Effects of a standard hyperbaric oxygen treatment protocol on pulmonary function

E. Thorsen, L. Aanderud, T.B. Aasen
1998 European Respiratory Journal  
Recompression and hyperbaric oxygen (HBO) are used in the treatment for diving-related diseases such as decompression sickness and arterial gas embolism. For a long time HBO has also been shown to be effective in carbon monoxide poisoning and anaerobic infections. More recently, HBO has been shown to have supplementary effects in the treatment of other disorders characterized by local ischaemia. An increase in local oxygen supply due to an increased gradient for diffusion is achieved by
more » ... achieved by increasing the partial pressure of oxygen (PO 2 ) in inspired gas. This results in local stimulation of fibroblast proliferation and collagen synthesis, angiogenesis and enhanced granulocyte function and peroxidase activity in ischaemic tissue. In this way, HBO treatment is an effective adjunct in the treatment of osteoradionecrosis, chronic osteomyelitis, diabetic leg ulcers and radiation-induced proctitis and cystitis. On an experimental basis, HBO treatment is currently evaluated as a supplement in the treatment of several other disorders. Indications for HBO treatment have been worked out by the Undersea and Hyperbaric Society [1], differentiating between indications where HBO has been shown to have a definite effect based on controlled clinical studies and indications where HBO still has to be considered experimental. In this setting, HBO treatment is usually given for 90 min daily at a PO 2 of 200-280 kPa for 20-30 days. Toxic pulmonary effects of exposure to hyperoxia are well known. There is a dose-dependent reduction in vital capacity with continuous exposure to a PO 2 >50 kPa, as characterized by CLARK and LAMBERTSEN [2]. It has also been shown that this effect is attenuated by intermittent exposure to up to the same cumulative dose of oxygen [3] and tolerance to the oxidative stress develops. HBO treatment protocols and diving procedures are based on these doseresponse relationships and practical experience. Ser-ious pulmonary oxygen toxicity has not been reported with this form of HBO treatment. However, systematic studies to quantify the effect on pulmonary function of commonly used HBO treatment protocols are lacking. Methods Patients Twenty consecutive patients (10 male) undergoing treatment for ischaemic leg or foot ulcers, chronic osteomyelitis, delayed healing of fractures with pseudarthrosis or pelvic radionecrosis were included in the study. Patients with lung disease, former irradiation of the head, neck or thorax as part of the treatment for the primary disease, current smokers and patients with radiologically abnormal Effects of a standard hyperbaric oxygen treatment protocol on pulmonary function. E. Thorsen, L. Aanderud, T.B. Aasen. ©ERS Journals Ltd 1998. ABSTRACT: The prescription of hyperbaric oxygen (HBO) therapy for disorders not related to diving is increasing. Pulmonary oxygen toxicity is well known, but the effect of the cumulative oxygen exposure corresponding to a standard HBO treatment protocol has not been quantified before. Twenty patients (10 male) had 21 HBO treatments at a partial pressure of oxygen of 240 kPa for 90 min daily. None had any previous lung disease and all had normal chest radiography and lung function at the start of the study. Dynamic lung volumes, forced expiratory flows and the transfer factor of the lung for carbon monoxide (TL,CO) were measured before the HBO treatment, on days 7, 14 and 21 during treatment and then 3-4 weeks after treatment. Four patients (one male) reported nonproductive coughing during the last week of treatment. There was a progressive reduction in forced expiratory volume in one second (FEV1) (p<0.001), mean forced mid-expiratory flow rate (FEF25-75%) (p<0.001) and forced expiratory flows at 50 and 75% of forced vital capacity (FVC) expired during HBO treatment. The reduction in FEV1 on day 21 was 4.4±1.7% and in FEF25-75% 10.3±6.1%. Four weeks after treatment there was a partial normalization. There were no changes in FVC or peak expiratory flow (PEF). TL,CO was slightly reduced on day 21 of treatment only (p<0.01) and fully normalized 1 month later. A reduction in small airways conductance is consistent with other studies where total oxygen exposures have been below the limit causing toxic pulmonary effects traditionally measured as a reduction in vital capacity. This effect is not considered to be of any clinical significance for patients treated with hyperbaric oxygen unless repeated treatment series are to be given.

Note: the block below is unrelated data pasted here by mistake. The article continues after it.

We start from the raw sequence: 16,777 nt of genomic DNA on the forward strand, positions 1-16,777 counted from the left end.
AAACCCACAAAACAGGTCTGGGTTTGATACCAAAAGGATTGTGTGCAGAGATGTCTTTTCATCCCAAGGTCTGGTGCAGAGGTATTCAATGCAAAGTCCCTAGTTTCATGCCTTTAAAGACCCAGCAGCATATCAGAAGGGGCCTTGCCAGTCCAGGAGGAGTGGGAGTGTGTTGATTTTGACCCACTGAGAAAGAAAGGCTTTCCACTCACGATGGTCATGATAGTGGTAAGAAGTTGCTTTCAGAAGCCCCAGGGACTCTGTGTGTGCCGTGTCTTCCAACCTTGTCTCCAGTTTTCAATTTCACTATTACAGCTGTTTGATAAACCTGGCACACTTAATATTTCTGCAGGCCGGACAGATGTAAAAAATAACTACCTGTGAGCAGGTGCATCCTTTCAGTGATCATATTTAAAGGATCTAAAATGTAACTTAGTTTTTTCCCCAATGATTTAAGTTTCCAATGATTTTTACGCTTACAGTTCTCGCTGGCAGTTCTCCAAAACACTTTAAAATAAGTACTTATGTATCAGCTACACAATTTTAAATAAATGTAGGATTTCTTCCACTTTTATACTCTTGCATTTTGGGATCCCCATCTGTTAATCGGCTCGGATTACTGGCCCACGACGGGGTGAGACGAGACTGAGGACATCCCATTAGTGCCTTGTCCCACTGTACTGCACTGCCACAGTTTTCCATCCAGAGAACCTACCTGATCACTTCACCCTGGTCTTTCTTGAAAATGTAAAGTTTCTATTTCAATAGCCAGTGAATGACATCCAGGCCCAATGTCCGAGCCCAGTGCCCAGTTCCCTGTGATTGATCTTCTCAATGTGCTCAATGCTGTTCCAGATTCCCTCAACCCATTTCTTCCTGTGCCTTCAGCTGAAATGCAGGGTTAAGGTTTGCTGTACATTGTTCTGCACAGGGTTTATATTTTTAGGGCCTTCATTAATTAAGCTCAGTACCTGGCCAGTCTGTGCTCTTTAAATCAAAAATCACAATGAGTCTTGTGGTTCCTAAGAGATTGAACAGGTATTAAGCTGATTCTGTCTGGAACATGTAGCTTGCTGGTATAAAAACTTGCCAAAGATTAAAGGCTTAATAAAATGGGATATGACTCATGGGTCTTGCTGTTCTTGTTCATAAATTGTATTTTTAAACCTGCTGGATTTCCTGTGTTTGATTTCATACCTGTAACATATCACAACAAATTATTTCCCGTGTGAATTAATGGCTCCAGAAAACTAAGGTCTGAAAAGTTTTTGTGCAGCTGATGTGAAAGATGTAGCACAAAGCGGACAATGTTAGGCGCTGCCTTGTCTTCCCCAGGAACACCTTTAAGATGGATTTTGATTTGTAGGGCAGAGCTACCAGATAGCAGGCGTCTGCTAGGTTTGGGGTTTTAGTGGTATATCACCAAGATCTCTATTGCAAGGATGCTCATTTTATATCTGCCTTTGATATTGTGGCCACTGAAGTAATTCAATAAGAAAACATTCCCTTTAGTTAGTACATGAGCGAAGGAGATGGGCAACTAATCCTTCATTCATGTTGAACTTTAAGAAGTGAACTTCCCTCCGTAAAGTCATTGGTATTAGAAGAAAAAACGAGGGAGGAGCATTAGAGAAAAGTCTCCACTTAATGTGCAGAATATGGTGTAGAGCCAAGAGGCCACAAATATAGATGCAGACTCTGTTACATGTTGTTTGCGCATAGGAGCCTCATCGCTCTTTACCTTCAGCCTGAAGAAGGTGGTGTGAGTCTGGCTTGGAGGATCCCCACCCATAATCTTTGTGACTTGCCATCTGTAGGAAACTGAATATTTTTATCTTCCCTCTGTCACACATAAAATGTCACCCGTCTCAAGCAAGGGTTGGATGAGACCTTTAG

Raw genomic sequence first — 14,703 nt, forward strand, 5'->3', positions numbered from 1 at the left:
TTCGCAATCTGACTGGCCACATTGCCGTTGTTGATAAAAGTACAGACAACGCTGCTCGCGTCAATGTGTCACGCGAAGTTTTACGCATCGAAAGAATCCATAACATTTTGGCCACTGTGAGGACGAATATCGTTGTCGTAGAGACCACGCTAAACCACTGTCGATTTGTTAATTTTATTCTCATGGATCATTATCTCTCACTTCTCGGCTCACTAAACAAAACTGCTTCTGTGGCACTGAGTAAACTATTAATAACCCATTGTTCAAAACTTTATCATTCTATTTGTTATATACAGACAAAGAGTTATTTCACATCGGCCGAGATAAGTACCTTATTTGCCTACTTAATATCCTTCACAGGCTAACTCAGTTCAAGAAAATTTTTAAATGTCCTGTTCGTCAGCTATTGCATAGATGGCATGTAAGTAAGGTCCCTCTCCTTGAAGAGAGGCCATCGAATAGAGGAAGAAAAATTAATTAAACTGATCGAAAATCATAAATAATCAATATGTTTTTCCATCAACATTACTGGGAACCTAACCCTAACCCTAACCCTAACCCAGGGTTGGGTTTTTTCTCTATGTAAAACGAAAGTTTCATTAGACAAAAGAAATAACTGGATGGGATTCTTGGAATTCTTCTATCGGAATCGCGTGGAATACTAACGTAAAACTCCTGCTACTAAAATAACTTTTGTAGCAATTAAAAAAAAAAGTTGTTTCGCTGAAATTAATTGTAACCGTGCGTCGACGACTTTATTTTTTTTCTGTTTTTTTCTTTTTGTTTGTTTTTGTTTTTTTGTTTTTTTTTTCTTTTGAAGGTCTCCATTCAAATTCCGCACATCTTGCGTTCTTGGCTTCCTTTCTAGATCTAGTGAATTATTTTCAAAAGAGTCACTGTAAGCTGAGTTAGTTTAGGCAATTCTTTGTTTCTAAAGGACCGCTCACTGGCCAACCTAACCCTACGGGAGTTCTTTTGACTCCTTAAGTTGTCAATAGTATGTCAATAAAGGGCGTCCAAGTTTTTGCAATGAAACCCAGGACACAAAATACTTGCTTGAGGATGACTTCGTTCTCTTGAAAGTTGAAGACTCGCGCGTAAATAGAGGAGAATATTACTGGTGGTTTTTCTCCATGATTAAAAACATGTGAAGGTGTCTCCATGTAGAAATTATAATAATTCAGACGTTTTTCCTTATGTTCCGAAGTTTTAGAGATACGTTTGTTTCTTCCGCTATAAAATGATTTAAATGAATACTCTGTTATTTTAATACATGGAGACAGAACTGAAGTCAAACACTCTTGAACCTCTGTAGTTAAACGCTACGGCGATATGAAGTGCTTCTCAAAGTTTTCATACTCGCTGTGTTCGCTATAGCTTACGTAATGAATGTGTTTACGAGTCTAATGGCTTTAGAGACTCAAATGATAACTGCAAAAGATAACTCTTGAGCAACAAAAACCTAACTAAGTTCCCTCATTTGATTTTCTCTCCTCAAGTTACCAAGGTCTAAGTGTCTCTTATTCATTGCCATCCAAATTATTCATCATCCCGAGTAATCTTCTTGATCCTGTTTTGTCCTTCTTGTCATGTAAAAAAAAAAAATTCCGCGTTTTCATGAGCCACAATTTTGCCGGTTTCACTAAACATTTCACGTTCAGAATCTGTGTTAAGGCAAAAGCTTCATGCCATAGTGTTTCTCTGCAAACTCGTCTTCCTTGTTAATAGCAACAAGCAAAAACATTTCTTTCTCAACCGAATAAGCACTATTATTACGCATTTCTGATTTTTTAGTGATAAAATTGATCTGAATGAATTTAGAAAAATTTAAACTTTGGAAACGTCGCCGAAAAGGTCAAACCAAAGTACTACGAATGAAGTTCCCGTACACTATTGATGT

doi:10.1183/09031936.98.12061442 pmid:9877506 fatcat:ta5yczluljdidkycr2udw7hqa4